In the early 1990’s, my mother was dying of Cancer in a local hospital. The Catholic nun chaplain visited her and talked to us. I requested that my mother receive Last Rites. The priest Chaplain at that hospital was on vacation and there was no other priest assigned to cover for him. My parish priest pastor was away at a Conference out of state. The rectory staff at my mother’s parish told the nun that the priest pastor of that parish was away and not available. Meanwhile, my sister and I prayed the Our Father with our mother. That nun continued to call over a two day period, every rectory in the Diocese of Rochester for a priest to come and give Last Rites, without success. She eventually found out that the priests in the Diocese were at a Priest Convocation and no one was left to handle calls for the hospital. (Obviously, the administration of Last Rites was not a concern for the Diocese of Rochester at that time, as they gave vacation to a hospital chaplain without assigning another priest to cover for him, and they had all the rest of the priests in the Diocese attending a Priest Convocation without assuring priest coverage for the sick and dying).

    My mother died around 8 A.M. on a Wednesday. After an entire day of calling around for a priest, the nun eventually found a retired priest in the evening who said he would come later in the evening to administer Last Rites. We waited along with our father with our mother’s body, from morning to late evening, until the elderly priest came to give her Last Rites. He then said to us, “I know it’s tough, just before Christmas,” and left.

    It was tragic enough, my mother dying young from Cancer after fighting so hard and suffering so much, experiencing such an extreme amount of pain, but then to find out in a hospital with an assigned priest Chaplain, that Chaplain was on vacation and there was no covering for him, so there was no priest at the hospital to give Last Rites. And then to find out that there were no priests around in the Diocese to give my mother Last Rites while she was still alive because they were all at a Diocesan Priest Convocation. Then for us to have to wait with my mother’s body from early morning to late evening until a priest came to give her Last Rites, around 12 hours after she had already died.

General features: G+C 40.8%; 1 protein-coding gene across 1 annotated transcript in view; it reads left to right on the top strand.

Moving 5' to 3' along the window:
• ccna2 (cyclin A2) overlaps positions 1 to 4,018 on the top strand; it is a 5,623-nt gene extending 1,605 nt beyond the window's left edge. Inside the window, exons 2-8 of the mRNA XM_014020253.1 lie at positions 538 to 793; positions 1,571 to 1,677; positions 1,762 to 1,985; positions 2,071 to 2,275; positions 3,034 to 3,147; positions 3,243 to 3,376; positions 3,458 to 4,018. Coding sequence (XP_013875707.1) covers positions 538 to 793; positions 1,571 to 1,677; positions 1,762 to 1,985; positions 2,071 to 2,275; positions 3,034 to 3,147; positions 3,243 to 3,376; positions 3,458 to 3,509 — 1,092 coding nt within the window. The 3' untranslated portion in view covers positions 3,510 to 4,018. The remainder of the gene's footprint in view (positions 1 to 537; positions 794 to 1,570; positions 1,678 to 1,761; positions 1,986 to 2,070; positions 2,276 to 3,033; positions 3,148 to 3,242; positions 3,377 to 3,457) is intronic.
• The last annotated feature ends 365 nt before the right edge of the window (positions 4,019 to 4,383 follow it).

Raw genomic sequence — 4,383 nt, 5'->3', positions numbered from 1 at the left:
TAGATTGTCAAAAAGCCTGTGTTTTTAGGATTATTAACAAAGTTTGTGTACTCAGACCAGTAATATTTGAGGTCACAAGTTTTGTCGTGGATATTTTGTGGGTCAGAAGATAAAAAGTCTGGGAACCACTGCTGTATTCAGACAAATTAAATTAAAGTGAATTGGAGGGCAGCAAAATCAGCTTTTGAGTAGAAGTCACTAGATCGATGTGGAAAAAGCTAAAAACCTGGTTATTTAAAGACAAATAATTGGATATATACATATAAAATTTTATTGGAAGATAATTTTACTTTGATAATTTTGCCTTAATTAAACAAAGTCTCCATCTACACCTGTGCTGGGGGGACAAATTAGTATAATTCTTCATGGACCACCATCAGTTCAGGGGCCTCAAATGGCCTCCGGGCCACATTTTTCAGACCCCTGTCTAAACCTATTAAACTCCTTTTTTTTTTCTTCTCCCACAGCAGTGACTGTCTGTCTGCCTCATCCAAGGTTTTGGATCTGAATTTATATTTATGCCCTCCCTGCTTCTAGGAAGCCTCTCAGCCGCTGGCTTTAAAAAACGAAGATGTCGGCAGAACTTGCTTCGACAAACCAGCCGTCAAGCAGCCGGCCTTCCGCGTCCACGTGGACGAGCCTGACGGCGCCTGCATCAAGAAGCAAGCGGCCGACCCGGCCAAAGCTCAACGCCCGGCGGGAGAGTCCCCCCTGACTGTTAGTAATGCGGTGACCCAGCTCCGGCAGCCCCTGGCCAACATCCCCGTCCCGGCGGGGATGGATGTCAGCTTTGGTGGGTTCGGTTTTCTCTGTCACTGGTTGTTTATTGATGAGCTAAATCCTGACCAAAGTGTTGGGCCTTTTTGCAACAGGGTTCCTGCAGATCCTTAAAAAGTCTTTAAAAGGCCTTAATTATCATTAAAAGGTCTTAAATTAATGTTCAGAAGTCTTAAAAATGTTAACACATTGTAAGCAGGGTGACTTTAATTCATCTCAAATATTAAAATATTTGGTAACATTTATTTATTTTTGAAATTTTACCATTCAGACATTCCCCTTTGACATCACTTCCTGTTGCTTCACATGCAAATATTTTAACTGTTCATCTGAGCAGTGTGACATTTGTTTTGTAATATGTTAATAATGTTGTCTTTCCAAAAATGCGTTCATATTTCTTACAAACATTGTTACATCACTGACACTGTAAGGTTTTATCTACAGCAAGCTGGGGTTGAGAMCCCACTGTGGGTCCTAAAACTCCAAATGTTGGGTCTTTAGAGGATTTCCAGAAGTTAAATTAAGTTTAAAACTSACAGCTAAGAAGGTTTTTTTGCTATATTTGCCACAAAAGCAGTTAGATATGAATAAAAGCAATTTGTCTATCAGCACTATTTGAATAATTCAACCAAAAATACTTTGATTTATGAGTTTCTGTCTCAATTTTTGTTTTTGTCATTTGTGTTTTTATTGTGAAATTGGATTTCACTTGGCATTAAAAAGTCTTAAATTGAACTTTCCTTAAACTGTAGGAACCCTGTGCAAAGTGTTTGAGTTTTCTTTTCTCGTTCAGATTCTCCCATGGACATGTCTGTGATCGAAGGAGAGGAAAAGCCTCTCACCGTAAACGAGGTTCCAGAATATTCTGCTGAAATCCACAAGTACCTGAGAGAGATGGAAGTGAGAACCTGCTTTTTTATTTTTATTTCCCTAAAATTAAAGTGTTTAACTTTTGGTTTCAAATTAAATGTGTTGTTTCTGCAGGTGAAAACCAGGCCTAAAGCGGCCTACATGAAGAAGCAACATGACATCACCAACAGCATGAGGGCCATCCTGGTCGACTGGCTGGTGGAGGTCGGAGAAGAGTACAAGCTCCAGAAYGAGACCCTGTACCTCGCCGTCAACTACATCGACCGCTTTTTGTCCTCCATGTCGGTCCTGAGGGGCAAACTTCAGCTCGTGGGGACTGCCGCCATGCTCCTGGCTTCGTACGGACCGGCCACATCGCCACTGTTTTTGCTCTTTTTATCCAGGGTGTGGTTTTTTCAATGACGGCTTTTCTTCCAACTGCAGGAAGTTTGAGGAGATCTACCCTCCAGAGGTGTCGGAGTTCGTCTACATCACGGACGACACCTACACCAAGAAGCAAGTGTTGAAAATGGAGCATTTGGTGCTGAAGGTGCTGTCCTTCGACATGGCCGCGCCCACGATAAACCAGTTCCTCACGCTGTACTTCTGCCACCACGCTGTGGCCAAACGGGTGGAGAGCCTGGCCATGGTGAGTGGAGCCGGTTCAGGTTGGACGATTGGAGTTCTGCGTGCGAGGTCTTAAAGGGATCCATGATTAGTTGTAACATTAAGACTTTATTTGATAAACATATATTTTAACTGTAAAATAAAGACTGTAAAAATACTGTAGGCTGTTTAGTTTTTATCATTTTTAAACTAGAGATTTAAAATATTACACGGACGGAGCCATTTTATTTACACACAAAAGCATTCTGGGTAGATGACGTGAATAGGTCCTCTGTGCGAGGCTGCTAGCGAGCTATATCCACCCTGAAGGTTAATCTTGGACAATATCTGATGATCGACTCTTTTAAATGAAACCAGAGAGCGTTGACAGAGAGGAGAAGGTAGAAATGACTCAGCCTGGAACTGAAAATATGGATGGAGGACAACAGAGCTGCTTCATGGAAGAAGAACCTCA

I questioned then and I find myself questioning now, why the Catholic Church has the sacrament of Last Rites when not everyone has access to it or is able to receive it out of no fault of their own, and why some people can receive it while they are still alive and others have to wait to receive it hours after they have already died.

    To sum up my point, you cannot judge a priest regarding their availability and willingness, and their resolution to show up in good time to give Last Rites to a dying patient based on whether they are celibate or married, or married with children. It depends on the individual priest and their level of duty to their calling and their level of compassion for people, in addition to how easily and readily they are able to be contacted. Let’s pray that those priests who have not been so willing and resolute to administer to the sick and the dying in hospitals, nursing homes, other healthcare facilities, or at home, will gain a new found commitment and zeal in administering the sacraments to the sick and the dying. To those priests already committed to administering the sacraments to those who are sick and those who are dying, let’s pray that they continue in their commitment and zeal.

  3. Diane Harris says:

    Thank you, Christian, for your amazingly detailed description of problems and challenges in the priestly responsibility to attend to the sick and dying. You have dimensioned something far beyond my understanding or imagination, which makes me all the more grateful for good, holy priests, whether under promises of celibacy or not. I did not mean to convey the impression that celibacy is a determinator of whether or not a man is willing to respond faithfully to his responsibilities as a priest, but rather how difficult it must be, with something so contagious and deadly as COVID-19, for a priest who is married, and with significant responsibilities to family, to also recognize the impact of his decisions on those closest to and most dependent on him.

    What this COVID situation has brought home to me, in considering the refusal by some prelates to allow their priests to attend to those suffering from this plague, is that what a life long Catholic might be expecting at end-of-life may actually not be there for them when the end is near.